Let the hissing, taunting and cows start flying my way...because as much as I love musical theatre and musical theatre parody, and as much as I adore the Monty Python crew and the Holy Grail film, I walked away from Spamalot sorely disappointed. Maybe my standards were too high because I adore all of these things too much; the fact of the matter is that I simply expected more from this show.
The set was fantastical, the costumes fun and the actors a talented bunch, but the story and the score for this show were nowhere near strong-enough. I adore John DuPrez and Eric Idle, but think that for this project, they should have perhaps brought in a few Broadway pros to help them bring their lovely antics to the stage - because as we've seen with many many adaptations - what works on screen, does not always play well on stage. This isn't to say that the script/score was too small for a stage (could the Monty Python crew ever produce anything small?!) but rather, that in blowing it up for stage proportions, the characters lost a lot of what makes them lovable and funny - and simply became two-dementional charactures of the brillant originals.
The audience seemed to most enjoy the sections of the show which were taken directly from the movie (the french taunting scene and the knights who say "ni"). The added musical theatre bits, like Lancelot's YMC-gay number and self-reflecting musical theatre numbers like "You Won't Succeed on Broadway," failed completely. Unlike The Producers and Urinetown, shows whose sole purpose is self-mockery, Spamalot acted like a split-personality patient - one minute doing a stage-version of the movie and the next attempting a witty musical about musicals. In the end, the show succeeded in neither arena, because it couldn't commit to one.
I really enjoyed this musical adaptation of Monty Python and the Holy Grail. Having seen the original film when it came out and remembering many of the famous lines (I'm not dead yet, et al.) I looked forward to introducing my son to the craziness as we took in the Broadway show. We weren't disappointed. Though we did not have any of the original cast, the actors were able to pull off all the classic jokes with the same energy as Mssrs. Idle, Cleese, Palin, et al. … more
At the risk of being lynched, I have to admit- I'm not Monty Python fan. British humor, in general, is more likely to annoy me than make me laugh. When people quote Monty movies I usually want to punch them in the face. You'll understand my distress, then, when my free package to the Wynn included tickets to Spamalot rather than Le Reve. But I went- it was free, after all, and I was rather glad I did. There are classic Monty Python quotes here and just enough nonsense to make … more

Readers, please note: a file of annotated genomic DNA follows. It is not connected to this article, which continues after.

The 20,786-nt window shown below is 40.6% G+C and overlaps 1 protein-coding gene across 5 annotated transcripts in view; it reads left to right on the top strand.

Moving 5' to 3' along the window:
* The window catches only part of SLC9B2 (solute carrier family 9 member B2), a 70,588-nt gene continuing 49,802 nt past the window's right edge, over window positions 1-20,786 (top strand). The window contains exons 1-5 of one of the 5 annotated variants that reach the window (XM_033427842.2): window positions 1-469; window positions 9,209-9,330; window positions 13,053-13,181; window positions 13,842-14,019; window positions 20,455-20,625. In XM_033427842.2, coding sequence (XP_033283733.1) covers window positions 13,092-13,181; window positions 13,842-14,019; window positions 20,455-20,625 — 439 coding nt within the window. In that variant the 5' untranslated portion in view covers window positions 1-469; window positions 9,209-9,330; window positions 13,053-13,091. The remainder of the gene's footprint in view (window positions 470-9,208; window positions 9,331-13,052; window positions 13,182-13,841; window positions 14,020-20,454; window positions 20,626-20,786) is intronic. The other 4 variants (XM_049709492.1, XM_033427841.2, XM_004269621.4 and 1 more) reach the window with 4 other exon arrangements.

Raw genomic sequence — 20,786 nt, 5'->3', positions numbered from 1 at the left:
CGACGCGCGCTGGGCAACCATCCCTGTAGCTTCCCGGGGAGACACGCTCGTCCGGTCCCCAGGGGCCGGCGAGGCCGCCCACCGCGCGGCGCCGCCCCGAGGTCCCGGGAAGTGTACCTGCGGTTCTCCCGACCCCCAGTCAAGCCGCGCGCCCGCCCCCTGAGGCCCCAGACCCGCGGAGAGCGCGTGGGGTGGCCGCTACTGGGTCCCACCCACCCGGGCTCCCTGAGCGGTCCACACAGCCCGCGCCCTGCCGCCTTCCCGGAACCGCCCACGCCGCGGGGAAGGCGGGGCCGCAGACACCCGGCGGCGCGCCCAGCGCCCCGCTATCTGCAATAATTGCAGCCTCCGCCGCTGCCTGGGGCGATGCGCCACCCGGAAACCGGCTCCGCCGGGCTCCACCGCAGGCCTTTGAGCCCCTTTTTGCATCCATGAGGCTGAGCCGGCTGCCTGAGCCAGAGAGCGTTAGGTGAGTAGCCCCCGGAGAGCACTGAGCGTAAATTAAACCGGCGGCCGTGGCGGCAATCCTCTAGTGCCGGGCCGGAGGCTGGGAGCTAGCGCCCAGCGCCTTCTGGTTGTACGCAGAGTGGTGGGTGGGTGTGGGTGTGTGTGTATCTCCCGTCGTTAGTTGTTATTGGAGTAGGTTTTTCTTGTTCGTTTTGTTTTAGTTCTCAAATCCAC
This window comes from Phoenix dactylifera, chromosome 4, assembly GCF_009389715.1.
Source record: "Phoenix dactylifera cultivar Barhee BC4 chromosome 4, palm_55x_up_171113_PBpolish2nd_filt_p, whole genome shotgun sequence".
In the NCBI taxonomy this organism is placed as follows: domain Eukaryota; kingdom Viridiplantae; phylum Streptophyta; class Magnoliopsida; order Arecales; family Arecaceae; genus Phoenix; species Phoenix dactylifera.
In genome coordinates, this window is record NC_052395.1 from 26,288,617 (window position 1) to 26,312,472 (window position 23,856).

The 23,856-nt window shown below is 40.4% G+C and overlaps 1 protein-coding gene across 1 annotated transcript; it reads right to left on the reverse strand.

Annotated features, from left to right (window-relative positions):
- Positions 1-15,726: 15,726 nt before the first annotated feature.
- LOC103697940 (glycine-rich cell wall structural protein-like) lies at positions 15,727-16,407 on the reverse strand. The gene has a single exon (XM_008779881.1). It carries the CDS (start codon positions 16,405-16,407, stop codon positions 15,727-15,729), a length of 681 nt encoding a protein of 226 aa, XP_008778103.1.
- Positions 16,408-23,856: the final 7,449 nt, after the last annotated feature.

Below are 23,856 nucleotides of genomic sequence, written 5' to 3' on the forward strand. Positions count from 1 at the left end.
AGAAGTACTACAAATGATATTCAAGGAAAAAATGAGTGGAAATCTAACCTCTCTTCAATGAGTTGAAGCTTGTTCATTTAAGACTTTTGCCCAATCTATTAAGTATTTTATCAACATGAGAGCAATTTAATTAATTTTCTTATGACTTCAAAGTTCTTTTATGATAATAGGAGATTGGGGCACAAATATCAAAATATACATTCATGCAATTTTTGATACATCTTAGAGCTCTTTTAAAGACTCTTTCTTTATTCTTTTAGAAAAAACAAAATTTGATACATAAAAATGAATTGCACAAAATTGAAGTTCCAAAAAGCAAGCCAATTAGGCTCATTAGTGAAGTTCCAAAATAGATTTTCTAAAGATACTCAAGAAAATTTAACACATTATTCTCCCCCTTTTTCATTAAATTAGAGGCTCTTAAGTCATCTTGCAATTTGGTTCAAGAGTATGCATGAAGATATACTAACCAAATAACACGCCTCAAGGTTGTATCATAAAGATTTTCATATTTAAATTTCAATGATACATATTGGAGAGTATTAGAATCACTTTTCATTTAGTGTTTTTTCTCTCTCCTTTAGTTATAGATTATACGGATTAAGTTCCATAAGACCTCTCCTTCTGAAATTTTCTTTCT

Monty Python's Spamalot is a musical comedy "lovingly ripped off from" the 1975 film Monty Python and the Holy Grail. Like the film, it is a highly irreverent parody of the Arthurian Legend, but it differs from the film in many ways, especially in its parodies of Broadway theatre. Eric Idle, a member of the Monty Python team, wrote the musical's book and lyrics and collaborated with John Du Prez on most of the music.
Idle explained the title in a February 2004 press release:
"I like the title Spamalot a lot. We tested it with audiences on my recent US tour and they liked it as much as I did, which is gratifying. After all, they are the ones who will be paying Broadway prices to see the show. It comes from a line in the movie which goes: "we eat ham, and jam and Spam a lot."
The original 2005 Broadway production, directed by Mike Nichols, won three Tony Awards, including the Tony Award for Best Musical of the 2004–2005 season and received 14 Tony Award nominations. During its initial run of over 1500 performances it was seen by more than two million people and grossed over $175 million. Synopsis Before the play A recording encourages members of the audience to "let your cellphones and pagers ring willy-nilly," and comments that they should "be aware there are heavily armed knights on stage that may drag you on stage and impale you." Act I An historian gives a brief overview of medieval England. An ...